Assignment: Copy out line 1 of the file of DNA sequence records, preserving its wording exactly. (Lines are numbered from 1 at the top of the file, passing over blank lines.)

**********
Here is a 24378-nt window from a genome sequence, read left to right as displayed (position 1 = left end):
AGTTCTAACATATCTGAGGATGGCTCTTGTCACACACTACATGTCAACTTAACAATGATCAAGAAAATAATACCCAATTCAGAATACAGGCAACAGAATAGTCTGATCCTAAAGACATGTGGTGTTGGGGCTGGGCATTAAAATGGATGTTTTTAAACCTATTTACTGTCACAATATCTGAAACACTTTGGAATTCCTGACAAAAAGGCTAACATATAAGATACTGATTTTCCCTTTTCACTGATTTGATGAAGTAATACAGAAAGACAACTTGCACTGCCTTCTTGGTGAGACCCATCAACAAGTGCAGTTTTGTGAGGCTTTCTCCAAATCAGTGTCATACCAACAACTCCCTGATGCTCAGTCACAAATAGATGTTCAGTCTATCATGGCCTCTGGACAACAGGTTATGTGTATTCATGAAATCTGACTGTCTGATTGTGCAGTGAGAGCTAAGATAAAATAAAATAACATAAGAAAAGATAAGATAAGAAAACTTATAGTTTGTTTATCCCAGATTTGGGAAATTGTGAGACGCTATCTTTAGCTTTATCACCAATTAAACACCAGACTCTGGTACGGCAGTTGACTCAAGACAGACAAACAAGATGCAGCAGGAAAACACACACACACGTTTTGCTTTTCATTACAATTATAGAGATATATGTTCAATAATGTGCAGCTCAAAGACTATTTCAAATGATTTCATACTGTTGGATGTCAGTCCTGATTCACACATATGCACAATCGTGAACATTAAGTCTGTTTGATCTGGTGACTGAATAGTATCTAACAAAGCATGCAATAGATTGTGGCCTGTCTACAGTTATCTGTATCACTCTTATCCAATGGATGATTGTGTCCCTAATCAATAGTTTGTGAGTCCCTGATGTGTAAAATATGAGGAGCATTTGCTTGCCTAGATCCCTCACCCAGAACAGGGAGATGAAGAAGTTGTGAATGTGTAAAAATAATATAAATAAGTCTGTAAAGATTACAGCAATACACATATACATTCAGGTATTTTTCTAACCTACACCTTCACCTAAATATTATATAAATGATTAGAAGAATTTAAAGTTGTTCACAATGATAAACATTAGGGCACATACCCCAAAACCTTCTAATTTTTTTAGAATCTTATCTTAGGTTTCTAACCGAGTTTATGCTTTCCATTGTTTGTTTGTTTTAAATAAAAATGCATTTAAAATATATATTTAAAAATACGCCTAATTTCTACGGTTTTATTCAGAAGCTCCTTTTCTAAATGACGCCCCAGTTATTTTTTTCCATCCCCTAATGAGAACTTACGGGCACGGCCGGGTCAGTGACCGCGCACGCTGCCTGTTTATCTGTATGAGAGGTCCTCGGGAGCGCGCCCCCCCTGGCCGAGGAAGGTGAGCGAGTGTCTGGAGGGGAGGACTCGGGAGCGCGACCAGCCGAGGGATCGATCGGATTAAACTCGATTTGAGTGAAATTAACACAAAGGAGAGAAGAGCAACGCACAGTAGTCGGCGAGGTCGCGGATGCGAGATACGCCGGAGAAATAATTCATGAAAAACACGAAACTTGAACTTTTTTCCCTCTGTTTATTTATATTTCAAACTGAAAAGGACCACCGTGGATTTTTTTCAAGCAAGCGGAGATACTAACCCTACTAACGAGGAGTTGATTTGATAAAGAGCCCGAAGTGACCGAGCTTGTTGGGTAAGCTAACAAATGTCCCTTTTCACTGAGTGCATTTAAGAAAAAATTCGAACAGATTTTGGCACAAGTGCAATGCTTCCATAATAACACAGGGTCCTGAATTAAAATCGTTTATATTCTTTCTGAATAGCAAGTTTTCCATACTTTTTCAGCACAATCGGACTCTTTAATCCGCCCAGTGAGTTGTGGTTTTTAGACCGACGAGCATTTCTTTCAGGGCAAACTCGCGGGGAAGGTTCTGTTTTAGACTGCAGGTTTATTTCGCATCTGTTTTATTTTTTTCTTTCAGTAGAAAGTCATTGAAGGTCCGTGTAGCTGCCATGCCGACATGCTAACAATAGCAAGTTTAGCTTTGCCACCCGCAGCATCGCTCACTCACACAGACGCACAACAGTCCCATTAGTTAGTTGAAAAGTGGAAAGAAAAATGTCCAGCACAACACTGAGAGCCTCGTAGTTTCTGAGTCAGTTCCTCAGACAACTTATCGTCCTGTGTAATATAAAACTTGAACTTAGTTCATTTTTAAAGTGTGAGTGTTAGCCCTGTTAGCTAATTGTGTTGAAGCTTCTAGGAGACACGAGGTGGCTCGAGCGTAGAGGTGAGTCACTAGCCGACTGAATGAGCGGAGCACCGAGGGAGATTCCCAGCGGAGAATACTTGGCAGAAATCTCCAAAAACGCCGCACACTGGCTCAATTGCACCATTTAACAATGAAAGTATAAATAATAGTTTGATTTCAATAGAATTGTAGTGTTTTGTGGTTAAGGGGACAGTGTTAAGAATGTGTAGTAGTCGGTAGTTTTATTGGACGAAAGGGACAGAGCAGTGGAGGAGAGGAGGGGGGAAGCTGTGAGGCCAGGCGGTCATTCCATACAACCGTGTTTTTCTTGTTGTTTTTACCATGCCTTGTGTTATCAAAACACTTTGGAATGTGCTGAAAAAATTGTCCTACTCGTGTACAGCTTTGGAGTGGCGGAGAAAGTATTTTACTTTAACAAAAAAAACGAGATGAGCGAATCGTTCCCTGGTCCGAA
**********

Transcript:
Here is a 24378-nt window from a genome sequence, read left to right as displayed (position 1 = left end):